• 3 February 2020

Taking the wheel of your apprenticeship

Before starting his apprenticeship in London, Jake Styles had always dreamed of becoming a Racing Driver. Now taking the wheel of his new career in engineering, he tells us about his on-going journey to become a Structural Engineer.

Growing up all I wanted to be was a professional Racing Driver. I’ve always had a passion for cars, especially racing cars, and even considered becoming an engineer in the motor industry. My favourite subjects at school were Product Design, Business Studies, PE and any tasks that involved problem solving, but after a while I realised I wanted to keep my hobby and job separate otherwise I wouldn’t have anything outside of work to keep me busy (plus I didn’t have the finances to buy my own racing car).

I come from a design and construction background because my father was a Lead Design Engineer before becoming a Project Manager for residential constructions in Surrey, so it seemed natural to start studying engineering. He worked on a few sites close to our home and I used to get up extra early to go with him, watching the diggers and dumpers as they made their progress before I went to school. I’ve always been interested in the work my father does, looking over planning permission or building control drawings, even doing some work for him on site to help me understand how buildings are constructed and the basics of drafting and modelling. At college, I was tasked to design a steel structure as an introduction to structural engineering and this sparked my interest to apply for work experience at Waterman before taking on a Level 3 BTEC.

Although I didn’t take a gap year, if you’re not 100% sure about the career you want, a year out can be a good way to gain work experience and ensure you’re signing up to something you really want to do. When I visited Waterman, I spent a lot of time talking to the employees and our Learning and Development Manager, Nick Harrison, about apprenticeships and the routes available. This is something I would highly recommend everyone does while on work experience as knowing where a certain pathway will take you is important. Also, if an employer can see you’re making an effort to meet their expectations for a position within the company, you already have an advantage over a candidate they’ve never met. Networking with others and making an impression is very important, so do it well!

Applying for an apprenticeship is very simple. Firstly, you need to find an employer who offers the scheme and then submit your CV. You get called in for an interview like when you apply for any normal job, but one of the main differences to starting university as part of an apprenticeship is that you have to enrol at the employer’s university of choice. It’s very simple and straight forward, but there are loads of people to help guide you through the process if you’re unsure.

I started working at Waterman a week before my course at South Bank University began and was lucky to already know most of my team members thanks to my work experience the year before. I sit next to my mentor and he is always keen to help me understand the work I’ve been tasked to do, particularly when I’ve struggled a little bit with the pace of university where I only have lectures once a week. It can feel like they’re cramming in everything at once, but I’m getting used to it and know I just need to be prepared.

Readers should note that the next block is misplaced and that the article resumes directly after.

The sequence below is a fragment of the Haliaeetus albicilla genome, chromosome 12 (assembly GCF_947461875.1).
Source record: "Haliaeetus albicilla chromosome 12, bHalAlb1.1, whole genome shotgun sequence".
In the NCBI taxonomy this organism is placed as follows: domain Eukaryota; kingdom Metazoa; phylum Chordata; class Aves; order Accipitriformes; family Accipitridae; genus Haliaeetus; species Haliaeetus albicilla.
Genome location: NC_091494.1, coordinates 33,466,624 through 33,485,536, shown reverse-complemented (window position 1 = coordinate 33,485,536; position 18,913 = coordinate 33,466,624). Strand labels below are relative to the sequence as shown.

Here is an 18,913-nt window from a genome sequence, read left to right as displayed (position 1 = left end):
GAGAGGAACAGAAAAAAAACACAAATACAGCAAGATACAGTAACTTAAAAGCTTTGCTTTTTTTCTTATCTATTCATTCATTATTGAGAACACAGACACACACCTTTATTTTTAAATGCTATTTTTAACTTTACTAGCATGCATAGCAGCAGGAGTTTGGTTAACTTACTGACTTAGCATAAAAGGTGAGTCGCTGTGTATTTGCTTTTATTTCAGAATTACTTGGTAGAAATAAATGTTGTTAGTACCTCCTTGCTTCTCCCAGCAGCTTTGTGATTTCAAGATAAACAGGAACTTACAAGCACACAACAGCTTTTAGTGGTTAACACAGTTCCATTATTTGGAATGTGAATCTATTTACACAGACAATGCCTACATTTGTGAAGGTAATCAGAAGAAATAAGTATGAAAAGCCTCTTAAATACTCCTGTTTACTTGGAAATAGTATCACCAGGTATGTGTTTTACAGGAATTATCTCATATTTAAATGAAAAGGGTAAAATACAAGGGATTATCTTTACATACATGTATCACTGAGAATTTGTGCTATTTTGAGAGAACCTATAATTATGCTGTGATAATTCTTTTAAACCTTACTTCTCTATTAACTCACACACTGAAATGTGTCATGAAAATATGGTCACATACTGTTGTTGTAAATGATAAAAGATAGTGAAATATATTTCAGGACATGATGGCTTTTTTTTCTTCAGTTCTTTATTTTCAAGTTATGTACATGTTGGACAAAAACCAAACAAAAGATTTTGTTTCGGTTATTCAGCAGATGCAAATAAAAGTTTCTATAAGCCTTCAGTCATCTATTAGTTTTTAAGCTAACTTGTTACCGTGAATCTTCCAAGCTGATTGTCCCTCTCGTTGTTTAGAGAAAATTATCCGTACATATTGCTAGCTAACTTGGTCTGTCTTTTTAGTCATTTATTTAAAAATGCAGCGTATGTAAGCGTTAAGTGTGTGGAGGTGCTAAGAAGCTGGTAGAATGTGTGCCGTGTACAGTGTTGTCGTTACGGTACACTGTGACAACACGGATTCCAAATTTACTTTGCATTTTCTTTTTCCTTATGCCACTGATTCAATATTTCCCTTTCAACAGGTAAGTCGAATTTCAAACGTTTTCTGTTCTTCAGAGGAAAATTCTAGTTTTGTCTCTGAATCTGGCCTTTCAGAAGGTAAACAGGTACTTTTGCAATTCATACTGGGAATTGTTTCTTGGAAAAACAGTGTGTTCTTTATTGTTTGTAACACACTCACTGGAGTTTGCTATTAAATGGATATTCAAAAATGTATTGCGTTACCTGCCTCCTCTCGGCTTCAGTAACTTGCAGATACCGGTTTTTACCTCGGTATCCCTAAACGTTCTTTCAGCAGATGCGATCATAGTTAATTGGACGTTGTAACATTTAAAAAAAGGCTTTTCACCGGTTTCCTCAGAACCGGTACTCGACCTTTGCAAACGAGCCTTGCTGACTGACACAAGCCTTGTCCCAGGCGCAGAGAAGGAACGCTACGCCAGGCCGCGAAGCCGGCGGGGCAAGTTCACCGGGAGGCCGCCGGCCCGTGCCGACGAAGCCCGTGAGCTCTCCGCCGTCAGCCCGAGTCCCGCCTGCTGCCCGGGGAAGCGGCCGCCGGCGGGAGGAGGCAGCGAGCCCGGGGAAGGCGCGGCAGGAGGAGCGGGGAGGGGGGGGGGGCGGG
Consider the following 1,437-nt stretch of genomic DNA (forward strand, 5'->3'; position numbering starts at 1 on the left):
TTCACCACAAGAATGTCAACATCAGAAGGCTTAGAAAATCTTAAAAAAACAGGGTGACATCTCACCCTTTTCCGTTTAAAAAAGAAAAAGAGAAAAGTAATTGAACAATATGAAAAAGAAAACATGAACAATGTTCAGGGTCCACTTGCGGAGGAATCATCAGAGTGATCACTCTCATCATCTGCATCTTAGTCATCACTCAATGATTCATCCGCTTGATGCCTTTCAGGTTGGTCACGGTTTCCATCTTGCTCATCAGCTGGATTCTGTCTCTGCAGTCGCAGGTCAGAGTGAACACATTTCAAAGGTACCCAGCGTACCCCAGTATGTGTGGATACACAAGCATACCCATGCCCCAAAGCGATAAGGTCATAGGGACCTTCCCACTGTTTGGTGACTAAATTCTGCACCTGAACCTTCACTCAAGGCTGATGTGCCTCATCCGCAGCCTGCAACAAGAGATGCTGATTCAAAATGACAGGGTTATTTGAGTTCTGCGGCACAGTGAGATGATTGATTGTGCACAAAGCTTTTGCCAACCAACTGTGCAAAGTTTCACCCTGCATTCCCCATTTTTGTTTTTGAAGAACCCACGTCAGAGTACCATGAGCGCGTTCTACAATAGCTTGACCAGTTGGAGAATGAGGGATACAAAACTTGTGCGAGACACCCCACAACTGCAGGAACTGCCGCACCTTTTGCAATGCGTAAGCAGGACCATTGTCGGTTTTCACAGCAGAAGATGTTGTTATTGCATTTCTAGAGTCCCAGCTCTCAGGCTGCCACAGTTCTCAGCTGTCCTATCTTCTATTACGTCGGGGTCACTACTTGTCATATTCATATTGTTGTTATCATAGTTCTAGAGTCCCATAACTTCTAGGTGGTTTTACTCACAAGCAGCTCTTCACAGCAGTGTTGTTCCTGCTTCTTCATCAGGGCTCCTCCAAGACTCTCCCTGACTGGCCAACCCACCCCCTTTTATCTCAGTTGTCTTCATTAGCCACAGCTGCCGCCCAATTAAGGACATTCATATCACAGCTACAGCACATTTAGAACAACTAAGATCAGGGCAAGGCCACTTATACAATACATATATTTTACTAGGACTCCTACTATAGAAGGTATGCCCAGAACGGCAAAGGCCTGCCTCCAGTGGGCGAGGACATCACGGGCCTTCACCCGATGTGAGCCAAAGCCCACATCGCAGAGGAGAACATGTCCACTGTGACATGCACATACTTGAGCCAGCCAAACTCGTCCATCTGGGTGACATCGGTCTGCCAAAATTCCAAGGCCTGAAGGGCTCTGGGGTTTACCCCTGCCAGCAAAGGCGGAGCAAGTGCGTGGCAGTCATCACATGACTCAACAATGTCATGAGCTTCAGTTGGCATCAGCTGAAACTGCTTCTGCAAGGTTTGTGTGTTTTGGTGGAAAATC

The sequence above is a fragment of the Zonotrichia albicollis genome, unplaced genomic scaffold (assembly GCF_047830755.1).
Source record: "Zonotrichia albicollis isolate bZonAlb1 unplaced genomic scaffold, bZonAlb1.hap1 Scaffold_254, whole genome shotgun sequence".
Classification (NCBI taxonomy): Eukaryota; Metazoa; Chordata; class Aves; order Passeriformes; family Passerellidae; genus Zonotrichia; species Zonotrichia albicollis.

Starting my apprenticeship means I’m not only learning to obtain a degree, I’m also gaining vital knowledge from professionals in the industry that full-time students simply won’t have. I’m currently doing a lot of technician work, such as drawing plans and creating 3D models, because the first year of my degree focuses on design. I’m really enjoying it, even more so because it gives me a huge advantage at university as I can practice my skills every day on some of our projects, such as Ealing Filmworks (a large mixed-use residential development), The Ruby Triangle (three high-rise residential buildings) and some involvement in the new Piccadilly lights and Marble Arch development in central London.

My apprenticeship has made me realise how much I enjoy learning about materials and their properties as well as providing a good service to our clients, architects and contractors. Sending out a completed drawing always makes me feel proud, but my career in engineering is certainly very different to my aspirations of racing a car around a track. While I’m still able to follow my passion outside of the office, I now see myself becoming a fully qualified and Chartered Structural Engineer in the future. It’s a good reminder that our career choices can change but you’ll always end up doing what you’re meant to do, so long as you’re willing to go out and get it. Image courtesy of Jonathan Elsey Motorsport Photography.

Jake Styles

If you would like to learn more about National Apprenticeship Week, please visit the Government’s website by clicking here.

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